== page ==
Wednesday, November 03, 2010

Wherein I get PWNED

I hate getting pwned, especially when it comes to political philosophy. I'd like to think, at least, that I can out-argue the average schmo. So I'm particularly annoyed that I had no good response to a proposition put forth by one of my colleagues at work today.

Our office is normally apolitical, in large part due to the fact that there's a fairly wide range of views amongst the staff and we prefer not to be unduly distracted by heated discussion. However, it being the morning after, we made an exception and were talking about the state of things in Washington state. The income tax measure failed, as did the two measures intended to eliminate the state monopoly on liquor sales, which I maintained was a logically inconsistent result1. I suggested that, in regards to the liquor control measures, people were voting emotionally rather than considering the anticipated impacts of the bill.

As a rejoinder my colleague said, in essence, that it was perfectly acceptable for people to make such decisions based on emotion rather than dispassionate analysis2. Which completely derailed me; I obviously disagree with that statement, but I was unable to articulate why dispassionate analysis was better.

I suppose I could have made a consequentialist argument that rational analysis is more likely to produce an internally consistent body of legislation, but I generally prefer not offer ends-based rationales if at all avoidable3. So is there a deontological argument to be made that "voting your gut" is a bad thing? Let's look at the theory, shall we?

Most of the criticisms of direct democracy, of which the initiative/referendum process is one expression, tend to center around the idea of voter competence. People on the pro- side argue that individual citizens are just as competent as elected legislatures, whereas those on the opposing side highlight evidence to the contrary4. Implicit in this argument is the concept that both voters and elected representatives should govern rationally but, as Gutmann and Thompson note, aggregative democratic practices don't take voter rationality as a given5. At best we can say that most people talk about direct democracy as if rationality is important.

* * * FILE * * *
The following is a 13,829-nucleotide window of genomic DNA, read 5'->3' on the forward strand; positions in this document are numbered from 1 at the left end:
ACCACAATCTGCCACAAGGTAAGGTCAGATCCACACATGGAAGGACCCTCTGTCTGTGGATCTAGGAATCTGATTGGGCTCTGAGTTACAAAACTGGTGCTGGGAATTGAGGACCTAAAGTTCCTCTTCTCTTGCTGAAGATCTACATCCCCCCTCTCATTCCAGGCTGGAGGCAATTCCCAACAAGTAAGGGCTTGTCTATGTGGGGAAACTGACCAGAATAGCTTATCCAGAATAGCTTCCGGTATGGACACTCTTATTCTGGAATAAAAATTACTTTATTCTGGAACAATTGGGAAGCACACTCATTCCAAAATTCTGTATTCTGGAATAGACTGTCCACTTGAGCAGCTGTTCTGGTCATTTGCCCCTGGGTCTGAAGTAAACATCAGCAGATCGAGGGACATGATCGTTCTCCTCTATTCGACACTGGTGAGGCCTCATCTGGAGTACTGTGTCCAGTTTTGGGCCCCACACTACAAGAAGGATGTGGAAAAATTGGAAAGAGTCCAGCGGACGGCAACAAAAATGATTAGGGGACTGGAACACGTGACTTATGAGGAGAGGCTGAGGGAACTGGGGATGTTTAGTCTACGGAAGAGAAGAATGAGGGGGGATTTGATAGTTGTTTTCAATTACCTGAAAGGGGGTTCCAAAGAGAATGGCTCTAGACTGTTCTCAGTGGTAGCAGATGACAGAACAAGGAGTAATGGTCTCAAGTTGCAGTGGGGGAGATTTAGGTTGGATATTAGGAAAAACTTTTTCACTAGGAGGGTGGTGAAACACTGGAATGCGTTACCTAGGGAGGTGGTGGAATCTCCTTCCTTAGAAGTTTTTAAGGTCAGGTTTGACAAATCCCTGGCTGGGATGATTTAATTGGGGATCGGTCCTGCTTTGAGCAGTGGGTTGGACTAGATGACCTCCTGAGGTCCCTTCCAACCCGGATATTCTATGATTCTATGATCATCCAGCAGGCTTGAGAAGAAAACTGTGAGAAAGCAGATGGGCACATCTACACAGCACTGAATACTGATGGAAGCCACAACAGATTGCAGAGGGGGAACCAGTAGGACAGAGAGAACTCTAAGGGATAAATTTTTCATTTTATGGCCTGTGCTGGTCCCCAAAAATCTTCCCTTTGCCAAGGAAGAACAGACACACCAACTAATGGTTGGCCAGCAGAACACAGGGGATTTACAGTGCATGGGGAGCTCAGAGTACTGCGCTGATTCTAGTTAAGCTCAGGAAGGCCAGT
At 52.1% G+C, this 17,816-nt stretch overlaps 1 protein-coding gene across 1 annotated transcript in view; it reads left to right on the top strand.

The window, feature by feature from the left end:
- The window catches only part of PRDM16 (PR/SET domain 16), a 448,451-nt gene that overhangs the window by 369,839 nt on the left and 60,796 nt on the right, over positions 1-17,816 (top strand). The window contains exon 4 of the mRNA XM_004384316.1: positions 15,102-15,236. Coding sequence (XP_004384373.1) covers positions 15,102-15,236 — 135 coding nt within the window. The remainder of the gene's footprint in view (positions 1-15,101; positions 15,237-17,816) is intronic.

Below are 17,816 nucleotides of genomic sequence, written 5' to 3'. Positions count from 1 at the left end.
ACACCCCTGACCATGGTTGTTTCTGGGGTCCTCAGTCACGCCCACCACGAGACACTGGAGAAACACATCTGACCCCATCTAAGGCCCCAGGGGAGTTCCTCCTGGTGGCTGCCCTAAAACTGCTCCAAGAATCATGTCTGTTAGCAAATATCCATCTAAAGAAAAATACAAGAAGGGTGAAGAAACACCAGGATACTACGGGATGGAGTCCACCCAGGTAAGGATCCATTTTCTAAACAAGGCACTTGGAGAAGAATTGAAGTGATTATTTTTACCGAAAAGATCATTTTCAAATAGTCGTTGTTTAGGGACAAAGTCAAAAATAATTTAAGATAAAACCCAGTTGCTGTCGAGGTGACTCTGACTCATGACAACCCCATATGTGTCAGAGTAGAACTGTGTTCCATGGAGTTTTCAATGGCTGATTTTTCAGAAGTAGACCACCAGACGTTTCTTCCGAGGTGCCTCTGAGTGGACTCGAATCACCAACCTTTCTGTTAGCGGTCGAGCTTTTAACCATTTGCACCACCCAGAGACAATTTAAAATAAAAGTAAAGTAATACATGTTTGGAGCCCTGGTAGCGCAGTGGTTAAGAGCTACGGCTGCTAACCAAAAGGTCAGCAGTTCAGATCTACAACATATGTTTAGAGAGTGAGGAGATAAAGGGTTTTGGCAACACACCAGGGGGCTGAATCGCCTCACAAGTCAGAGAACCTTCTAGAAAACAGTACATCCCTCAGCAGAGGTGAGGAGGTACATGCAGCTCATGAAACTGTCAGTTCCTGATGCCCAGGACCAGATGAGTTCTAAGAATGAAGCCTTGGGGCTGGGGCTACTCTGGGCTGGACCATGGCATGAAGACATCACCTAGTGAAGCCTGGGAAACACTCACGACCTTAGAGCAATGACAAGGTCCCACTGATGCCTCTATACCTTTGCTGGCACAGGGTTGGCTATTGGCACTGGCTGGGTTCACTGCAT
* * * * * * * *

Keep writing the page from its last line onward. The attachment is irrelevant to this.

There's nothing in the theory underlying the referendum process that prohibits irrational decisions so, if we're going to argue against the use of emotion, we've no recourse but to look at outcomes. However, we can do so in a very generic fashion that doesn't involve nitpicking over specifics. We can simply ask whether there's any cause to believe that emotional decision making results, on average, in better outcomes than rational decision making? I feel safe in saying "no" and asserting that

  • Policies which conform to empirical fact are better, on average, than those that don't.
  • Policies that are chosen primarily on the basis of emotion are unlikely to conform to empirical fact.

Technical I suppose that both of those are empiric statements in their own right, and thus testable/falseafiable, but they seem so obvious to me that I'm inclined to treat them as axiomatic.


1 There's lots of different ways to slice that one; I could easily be wrong.
2 Long form, slightly paraphrased:
Him: The measures would have increased the number of liquor outlets.
Me: How do voters determine the appropriate number of outlets?
Him: It's ok for them to vote their gut on that one.
3 Seems that I'm not alone in this regard: "Do we damn both representative and direct democracy on the basis that each produces outcomes that many find repugnant? Clearly, an assessment of either process in terms of its results is something of an analysitc cul-de-sac". Demanding Choices: Opinion, Voting, and Direct Democracy, p. 10.
4 ibid., pp. 11 - 14.
5 Why Deliberative Democracy?, pp. 13 - 14.

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